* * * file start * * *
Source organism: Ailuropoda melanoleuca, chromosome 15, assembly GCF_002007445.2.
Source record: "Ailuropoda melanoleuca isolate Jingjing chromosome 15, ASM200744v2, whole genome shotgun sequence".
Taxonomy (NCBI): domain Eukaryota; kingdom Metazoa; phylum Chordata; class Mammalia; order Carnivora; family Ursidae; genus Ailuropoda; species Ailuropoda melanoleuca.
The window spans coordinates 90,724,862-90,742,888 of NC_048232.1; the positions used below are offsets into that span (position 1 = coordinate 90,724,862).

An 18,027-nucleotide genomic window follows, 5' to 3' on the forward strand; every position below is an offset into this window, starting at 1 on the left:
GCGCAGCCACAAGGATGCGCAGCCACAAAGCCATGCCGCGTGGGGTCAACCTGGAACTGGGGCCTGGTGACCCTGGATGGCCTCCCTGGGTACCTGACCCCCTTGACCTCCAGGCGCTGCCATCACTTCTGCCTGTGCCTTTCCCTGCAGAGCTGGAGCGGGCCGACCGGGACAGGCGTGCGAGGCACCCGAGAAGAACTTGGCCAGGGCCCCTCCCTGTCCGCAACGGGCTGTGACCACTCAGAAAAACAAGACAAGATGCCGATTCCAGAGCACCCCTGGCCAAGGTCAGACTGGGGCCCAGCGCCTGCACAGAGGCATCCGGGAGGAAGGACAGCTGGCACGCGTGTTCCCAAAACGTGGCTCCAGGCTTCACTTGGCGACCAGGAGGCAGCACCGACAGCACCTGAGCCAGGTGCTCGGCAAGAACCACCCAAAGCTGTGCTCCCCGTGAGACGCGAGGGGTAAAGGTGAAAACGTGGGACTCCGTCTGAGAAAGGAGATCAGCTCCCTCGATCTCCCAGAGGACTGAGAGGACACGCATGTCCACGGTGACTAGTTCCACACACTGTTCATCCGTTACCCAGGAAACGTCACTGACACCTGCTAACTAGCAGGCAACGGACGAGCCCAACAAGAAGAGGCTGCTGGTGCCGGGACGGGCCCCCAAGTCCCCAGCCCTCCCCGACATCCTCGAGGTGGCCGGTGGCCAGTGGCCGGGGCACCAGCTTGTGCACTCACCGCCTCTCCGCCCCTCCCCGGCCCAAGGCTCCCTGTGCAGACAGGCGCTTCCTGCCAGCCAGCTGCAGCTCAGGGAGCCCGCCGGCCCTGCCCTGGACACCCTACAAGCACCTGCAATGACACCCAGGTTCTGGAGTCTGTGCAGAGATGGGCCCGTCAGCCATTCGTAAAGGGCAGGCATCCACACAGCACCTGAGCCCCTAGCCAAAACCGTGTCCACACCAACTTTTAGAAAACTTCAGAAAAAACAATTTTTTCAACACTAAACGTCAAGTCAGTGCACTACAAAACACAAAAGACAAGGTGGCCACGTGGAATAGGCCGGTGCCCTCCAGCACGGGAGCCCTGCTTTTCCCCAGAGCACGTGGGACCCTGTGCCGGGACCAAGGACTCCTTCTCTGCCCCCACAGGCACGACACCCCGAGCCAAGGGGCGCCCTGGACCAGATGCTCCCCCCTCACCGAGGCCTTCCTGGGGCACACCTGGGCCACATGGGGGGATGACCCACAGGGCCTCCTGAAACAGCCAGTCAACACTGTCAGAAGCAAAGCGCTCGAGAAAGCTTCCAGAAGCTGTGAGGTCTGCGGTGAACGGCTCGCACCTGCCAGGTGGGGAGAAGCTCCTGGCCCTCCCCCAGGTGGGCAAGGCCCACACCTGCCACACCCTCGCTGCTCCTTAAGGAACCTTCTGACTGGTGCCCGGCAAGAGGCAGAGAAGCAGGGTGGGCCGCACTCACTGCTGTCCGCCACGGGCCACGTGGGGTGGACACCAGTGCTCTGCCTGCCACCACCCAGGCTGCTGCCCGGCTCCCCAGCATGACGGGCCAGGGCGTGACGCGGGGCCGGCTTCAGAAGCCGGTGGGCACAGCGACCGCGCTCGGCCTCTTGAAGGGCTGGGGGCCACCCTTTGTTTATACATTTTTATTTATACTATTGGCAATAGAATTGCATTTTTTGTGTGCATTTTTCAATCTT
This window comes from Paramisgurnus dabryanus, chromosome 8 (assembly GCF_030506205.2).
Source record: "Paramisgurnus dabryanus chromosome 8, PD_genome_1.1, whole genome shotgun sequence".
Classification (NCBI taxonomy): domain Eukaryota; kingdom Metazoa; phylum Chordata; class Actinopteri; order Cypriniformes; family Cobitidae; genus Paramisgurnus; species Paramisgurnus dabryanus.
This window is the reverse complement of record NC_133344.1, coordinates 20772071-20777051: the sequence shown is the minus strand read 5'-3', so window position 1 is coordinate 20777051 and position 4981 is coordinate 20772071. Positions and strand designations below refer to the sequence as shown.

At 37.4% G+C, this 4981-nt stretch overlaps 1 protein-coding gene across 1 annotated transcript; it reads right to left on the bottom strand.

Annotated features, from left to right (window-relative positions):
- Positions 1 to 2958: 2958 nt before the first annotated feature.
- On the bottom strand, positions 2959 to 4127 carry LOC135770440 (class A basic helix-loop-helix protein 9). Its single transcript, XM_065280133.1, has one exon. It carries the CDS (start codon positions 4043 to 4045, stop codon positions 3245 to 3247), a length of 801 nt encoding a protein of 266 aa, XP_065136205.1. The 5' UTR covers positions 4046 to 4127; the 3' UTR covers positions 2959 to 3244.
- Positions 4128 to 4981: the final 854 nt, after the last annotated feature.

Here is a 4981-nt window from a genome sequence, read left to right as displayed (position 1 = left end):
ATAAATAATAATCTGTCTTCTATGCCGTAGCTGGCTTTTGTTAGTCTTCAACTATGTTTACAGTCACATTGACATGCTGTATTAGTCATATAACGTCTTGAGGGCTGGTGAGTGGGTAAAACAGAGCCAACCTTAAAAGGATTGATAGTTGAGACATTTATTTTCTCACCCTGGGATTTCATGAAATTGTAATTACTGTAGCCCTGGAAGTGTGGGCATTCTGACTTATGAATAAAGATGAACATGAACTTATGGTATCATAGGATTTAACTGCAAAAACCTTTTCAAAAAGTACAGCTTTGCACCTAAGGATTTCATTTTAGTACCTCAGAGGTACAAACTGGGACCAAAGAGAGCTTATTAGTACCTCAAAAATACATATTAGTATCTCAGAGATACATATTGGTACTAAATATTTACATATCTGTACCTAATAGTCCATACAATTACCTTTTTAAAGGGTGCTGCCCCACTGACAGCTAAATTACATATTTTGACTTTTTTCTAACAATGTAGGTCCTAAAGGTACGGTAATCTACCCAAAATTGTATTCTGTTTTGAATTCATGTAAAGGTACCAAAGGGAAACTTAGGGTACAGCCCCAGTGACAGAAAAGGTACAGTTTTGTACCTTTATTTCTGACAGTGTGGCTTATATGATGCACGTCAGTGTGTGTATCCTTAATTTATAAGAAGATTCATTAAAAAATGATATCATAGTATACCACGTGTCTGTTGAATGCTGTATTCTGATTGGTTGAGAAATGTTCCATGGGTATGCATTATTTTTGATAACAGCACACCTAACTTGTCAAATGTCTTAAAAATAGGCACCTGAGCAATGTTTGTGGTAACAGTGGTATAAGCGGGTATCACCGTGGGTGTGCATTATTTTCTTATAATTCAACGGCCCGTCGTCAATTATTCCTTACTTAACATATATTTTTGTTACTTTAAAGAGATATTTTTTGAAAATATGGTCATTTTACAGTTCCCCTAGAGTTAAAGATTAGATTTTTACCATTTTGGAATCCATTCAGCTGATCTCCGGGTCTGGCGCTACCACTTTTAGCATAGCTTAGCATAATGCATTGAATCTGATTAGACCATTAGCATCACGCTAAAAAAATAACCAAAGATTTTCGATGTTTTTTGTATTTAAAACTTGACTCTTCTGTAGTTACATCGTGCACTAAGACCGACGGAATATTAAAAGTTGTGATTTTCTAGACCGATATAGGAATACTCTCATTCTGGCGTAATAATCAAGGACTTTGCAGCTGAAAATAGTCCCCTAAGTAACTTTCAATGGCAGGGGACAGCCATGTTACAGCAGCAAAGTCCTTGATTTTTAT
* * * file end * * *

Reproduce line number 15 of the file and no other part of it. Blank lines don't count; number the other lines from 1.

- Positions 4128 to 4981: the final 854 nt, after the last annotated feature.